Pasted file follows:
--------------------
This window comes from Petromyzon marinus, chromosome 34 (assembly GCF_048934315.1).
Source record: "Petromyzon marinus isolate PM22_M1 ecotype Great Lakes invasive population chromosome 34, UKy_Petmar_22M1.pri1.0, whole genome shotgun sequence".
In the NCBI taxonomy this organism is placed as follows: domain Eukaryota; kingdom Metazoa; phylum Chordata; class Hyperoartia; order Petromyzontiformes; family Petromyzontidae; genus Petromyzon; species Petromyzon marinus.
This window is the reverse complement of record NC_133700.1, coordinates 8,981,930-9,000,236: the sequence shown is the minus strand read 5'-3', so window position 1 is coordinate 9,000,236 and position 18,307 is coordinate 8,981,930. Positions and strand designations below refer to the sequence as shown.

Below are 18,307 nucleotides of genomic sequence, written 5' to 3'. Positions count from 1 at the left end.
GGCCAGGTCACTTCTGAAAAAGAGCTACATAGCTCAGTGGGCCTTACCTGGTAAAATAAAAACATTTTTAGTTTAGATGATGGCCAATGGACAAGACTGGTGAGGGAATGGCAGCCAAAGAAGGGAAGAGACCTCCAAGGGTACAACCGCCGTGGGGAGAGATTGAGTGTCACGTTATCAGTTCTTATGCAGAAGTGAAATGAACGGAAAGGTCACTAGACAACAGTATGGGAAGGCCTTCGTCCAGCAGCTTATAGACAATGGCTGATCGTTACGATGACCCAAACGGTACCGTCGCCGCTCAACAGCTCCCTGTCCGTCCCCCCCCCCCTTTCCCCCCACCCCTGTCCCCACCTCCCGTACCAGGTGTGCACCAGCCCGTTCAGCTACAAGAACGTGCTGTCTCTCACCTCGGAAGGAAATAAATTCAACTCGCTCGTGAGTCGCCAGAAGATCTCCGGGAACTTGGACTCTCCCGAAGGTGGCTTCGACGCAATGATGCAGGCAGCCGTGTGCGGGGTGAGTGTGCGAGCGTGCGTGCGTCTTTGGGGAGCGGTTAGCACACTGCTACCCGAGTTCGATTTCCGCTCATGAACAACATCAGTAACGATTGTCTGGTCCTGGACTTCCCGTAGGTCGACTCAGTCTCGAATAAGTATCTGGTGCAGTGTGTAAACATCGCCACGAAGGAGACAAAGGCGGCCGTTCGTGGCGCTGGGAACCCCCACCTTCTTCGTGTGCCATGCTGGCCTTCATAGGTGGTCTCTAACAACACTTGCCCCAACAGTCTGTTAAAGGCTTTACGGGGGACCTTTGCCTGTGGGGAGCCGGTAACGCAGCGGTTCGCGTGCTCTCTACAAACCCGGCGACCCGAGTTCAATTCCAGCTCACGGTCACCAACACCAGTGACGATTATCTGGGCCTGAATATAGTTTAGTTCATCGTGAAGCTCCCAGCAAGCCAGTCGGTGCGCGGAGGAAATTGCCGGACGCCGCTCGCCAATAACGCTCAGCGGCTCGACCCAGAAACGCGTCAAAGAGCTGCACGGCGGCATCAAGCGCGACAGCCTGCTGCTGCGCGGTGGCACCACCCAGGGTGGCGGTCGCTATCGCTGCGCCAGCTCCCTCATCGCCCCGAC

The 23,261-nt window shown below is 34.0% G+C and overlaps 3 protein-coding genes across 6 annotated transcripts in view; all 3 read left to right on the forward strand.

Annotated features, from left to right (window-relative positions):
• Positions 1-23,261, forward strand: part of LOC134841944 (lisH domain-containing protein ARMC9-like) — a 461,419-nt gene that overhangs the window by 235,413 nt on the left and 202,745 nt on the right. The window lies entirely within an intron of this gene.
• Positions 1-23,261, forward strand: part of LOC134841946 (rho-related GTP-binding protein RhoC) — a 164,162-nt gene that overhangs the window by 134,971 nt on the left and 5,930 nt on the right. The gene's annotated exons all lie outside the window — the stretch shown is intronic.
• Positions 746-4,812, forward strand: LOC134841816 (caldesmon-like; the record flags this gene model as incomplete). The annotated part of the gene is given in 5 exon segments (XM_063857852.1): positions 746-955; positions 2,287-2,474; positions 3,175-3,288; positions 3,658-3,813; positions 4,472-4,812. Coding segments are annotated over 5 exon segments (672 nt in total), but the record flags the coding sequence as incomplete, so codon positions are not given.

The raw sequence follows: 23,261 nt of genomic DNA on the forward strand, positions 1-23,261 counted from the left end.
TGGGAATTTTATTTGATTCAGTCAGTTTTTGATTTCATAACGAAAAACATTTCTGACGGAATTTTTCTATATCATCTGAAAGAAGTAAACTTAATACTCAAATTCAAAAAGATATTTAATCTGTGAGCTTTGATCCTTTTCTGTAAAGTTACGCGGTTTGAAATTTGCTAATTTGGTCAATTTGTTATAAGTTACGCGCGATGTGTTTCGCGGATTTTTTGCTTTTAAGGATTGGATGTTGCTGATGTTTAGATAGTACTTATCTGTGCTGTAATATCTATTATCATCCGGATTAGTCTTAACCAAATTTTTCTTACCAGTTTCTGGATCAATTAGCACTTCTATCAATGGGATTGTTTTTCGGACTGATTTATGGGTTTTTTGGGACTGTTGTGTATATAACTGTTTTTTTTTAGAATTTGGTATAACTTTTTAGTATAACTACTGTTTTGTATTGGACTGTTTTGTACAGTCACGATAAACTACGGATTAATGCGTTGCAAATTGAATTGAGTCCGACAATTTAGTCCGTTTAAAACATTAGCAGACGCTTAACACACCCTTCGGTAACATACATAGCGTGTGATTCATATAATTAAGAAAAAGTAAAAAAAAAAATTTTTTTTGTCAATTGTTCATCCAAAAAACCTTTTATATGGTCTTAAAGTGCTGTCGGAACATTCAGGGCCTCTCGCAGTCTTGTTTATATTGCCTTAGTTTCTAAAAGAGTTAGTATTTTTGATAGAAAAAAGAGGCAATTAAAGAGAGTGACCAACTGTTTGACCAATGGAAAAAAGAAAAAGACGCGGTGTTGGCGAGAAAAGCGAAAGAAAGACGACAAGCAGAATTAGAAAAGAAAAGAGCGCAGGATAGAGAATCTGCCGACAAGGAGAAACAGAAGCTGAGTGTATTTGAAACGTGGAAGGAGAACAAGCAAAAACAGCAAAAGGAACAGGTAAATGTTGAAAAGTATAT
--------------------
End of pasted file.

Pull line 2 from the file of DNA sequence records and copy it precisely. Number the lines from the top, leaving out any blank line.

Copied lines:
Source record: "Petromyzon marinus isolate PM22_M1 ecotype Great Lakes invasive population chromosome 34, UKy_Petmar_22M1.pri1.0, whole genome shotgun sequence".